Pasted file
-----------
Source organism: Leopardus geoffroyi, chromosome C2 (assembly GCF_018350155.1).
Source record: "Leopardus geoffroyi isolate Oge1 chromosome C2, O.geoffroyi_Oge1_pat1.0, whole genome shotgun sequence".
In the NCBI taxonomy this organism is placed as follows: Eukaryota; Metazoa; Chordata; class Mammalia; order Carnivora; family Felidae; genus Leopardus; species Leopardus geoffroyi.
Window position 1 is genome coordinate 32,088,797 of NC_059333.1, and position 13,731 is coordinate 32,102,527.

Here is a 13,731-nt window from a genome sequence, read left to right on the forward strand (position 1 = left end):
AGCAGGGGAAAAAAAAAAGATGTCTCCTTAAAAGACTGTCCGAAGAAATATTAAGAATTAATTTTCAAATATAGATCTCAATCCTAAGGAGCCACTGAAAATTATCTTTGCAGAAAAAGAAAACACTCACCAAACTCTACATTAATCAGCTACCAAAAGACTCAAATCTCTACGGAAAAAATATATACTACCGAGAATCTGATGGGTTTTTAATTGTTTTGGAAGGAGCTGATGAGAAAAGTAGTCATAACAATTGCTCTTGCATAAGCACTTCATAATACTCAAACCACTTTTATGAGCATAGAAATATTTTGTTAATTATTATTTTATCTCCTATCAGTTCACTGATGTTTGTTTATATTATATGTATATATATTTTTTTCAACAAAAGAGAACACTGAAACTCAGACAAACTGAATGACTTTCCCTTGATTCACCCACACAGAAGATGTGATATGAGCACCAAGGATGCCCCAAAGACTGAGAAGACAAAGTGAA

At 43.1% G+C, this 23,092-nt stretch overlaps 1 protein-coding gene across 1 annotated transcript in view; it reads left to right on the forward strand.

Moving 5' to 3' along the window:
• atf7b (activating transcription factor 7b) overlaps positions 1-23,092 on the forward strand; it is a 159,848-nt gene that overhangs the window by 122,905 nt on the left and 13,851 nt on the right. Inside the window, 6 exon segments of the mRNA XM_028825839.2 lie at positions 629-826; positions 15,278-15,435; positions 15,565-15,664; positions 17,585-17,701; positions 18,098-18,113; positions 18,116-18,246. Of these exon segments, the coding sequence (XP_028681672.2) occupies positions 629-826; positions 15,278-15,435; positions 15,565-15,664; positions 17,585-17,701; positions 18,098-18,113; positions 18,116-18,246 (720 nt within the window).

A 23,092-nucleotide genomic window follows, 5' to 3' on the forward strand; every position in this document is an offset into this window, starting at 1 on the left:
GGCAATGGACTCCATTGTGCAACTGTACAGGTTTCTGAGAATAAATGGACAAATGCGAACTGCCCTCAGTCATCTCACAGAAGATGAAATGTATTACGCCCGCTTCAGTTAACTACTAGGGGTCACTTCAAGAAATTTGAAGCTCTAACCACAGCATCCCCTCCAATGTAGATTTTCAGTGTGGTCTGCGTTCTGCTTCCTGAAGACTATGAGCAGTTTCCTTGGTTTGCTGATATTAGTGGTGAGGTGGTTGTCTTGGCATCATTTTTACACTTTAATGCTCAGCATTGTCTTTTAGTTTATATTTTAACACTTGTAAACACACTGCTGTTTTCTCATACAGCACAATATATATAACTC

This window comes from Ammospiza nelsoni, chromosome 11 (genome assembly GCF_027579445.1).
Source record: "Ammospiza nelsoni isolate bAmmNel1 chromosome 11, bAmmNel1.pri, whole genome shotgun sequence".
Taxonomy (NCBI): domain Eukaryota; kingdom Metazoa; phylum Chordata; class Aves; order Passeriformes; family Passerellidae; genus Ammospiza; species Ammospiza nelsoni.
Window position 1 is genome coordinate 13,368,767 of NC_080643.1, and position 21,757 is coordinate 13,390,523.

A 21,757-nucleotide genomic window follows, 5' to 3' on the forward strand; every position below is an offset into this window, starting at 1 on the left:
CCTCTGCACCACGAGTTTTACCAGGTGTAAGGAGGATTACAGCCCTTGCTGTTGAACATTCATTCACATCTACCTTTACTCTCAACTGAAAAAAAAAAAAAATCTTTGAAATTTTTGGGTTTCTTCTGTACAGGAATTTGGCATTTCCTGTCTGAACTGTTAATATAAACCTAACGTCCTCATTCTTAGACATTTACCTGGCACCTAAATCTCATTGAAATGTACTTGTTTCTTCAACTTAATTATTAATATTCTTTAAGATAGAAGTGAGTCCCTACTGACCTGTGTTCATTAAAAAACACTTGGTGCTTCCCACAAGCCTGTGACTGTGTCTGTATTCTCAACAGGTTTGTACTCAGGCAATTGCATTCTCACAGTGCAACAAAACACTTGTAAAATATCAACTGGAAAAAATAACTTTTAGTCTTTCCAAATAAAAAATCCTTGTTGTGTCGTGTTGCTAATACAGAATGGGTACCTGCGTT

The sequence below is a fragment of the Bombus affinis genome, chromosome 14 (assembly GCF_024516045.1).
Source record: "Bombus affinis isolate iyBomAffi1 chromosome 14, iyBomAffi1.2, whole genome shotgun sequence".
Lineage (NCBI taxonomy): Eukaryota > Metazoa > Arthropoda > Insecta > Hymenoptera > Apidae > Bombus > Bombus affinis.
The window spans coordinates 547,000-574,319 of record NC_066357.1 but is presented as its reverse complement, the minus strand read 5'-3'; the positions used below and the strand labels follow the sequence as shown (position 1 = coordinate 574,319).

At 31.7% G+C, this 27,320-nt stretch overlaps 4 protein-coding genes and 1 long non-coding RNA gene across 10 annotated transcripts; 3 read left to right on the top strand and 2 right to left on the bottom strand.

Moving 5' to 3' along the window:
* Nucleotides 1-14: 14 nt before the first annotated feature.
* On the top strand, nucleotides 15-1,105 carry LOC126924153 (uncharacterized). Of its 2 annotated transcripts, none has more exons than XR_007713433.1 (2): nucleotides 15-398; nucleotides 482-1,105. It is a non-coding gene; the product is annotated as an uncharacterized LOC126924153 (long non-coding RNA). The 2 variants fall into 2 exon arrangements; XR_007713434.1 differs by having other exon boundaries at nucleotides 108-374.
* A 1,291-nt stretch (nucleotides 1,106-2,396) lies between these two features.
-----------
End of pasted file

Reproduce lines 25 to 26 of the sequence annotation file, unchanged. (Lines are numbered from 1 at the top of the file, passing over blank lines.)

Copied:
* On the top strand, nucleotides 15-1,105 carry LOC126924153 (uncharacterized). Of its 2 annotated transcripts, none has more exons than XR_007713433.1 (2): nucleotides 15-398; nucleotides 482-1,105. It is a non-coding gene; the product is annotated as an uncharacterized LOC126924153 (long non-coding RNA). The 2 variants fall into 2 exon arrangements; XR_007713434.1 differs by having other exon boundaries at nucleotides 108-374.
* A 1,291-nt stretch (nucleotides 1,106-2,396) lies between these two features.